I believe he was referring to Hamilton.
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  #151  
Old Posted Mar 28, 2014, 9:36 PM
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Thunder Bay? I suppose being two cities grown into each other they should take some inspiration from Kitchener-Waterloo, but LRT is a while off.
I was thinking more of the head of a southern Great Lake.
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  #152  
Old Posted Mar 28, 2014, 9:41 PM
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Hamilton? Windsor? Huh? I've only ever heard Thunder Bay or Duluth called the Lakehead.
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  #153  
Old Posted Mar 28, 2014, 9:45 PM
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hamilton is at the "end" of lake ontario but the river flowing in is in St. Catherines.
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  #154  
Old Posted Mar 28, 2014, 10:35 PM
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Hamilton? Windsor? Huh? I've only ever heard Thunder Bay or Duluth called the Lakehead.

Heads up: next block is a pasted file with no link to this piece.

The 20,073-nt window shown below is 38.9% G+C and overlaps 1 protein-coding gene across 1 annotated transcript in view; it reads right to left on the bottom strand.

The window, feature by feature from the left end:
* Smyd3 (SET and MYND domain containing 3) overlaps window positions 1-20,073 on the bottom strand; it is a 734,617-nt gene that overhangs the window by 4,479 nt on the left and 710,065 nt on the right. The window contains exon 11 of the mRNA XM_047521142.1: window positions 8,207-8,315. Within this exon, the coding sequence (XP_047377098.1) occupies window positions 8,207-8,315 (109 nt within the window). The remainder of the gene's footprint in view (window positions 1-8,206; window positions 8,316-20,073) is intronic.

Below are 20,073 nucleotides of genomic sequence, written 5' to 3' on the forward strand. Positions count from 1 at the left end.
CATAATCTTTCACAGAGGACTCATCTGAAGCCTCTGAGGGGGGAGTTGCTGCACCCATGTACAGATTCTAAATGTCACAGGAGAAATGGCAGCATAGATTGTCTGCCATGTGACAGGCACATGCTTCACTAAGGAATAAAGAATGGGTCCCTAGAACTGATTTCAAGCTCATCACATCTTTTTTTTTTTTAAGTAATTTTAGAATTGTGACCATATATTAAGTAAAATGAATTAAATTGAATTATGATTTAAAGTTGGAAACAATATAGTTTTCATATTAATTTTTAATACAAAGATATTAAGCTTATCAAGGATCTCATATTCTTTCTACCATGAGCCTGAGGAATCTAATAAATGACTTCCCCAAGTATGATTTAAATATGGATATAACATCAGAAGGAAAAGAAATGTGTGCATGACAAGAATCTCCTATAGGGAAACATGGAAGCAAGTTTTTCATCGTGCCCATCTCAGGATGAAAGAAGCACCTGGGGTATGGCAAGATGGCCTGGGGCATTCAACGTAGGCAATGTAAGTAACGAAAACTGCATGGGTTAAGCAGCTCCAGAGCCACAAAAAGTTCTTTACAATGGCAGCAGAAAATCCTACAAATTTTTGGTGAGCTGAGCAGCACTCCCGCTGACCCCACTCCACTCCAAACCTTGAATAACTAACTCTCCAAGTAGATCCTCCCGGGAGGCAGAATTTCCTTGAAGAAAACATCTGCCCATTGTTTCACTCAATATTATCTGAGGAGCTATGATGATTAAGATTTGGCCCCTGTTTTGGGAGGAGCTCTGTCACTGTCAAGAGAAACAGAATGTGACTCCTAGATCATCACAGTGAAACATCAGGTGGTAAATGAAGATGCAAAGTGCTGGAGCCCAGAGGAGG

It's not commonly used today, but historically the name applied to the Hamilton area.
http://epe.lac-bac.gc.ca/100/200/301...arks/twps.html
http://www.headofthelake.ca/history.html
http://henleyshamilton1.wordpress.co...ake-two-views/
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  #155  
Old Posted Mar 28, 2014, 11:33 PM
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Places to Grow is a Province of Ontario Program. Re Ion, the Province is putting up $300 of the capital cost and the Government of Canada up to a third of the cost, to a maximum of $265 million. The Region's capital cost will be $253 million.
Envy. There have been proposals for rail-based transit in the Halifax area since the 70's, and I don't think the province has ever even vaguely considered helping to fund it, let alone covering >30% of the cost. I guess that's one advantage of living in a province with multiple cities in it that need this kind of thing.
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  #156  
Old Posted Mar 28, 2014, 11:42 PM
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Originally Posted by kwoldtimer View Post
I believe he was referring to Hamilton.
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Originally Posted by ScreamingViking View Post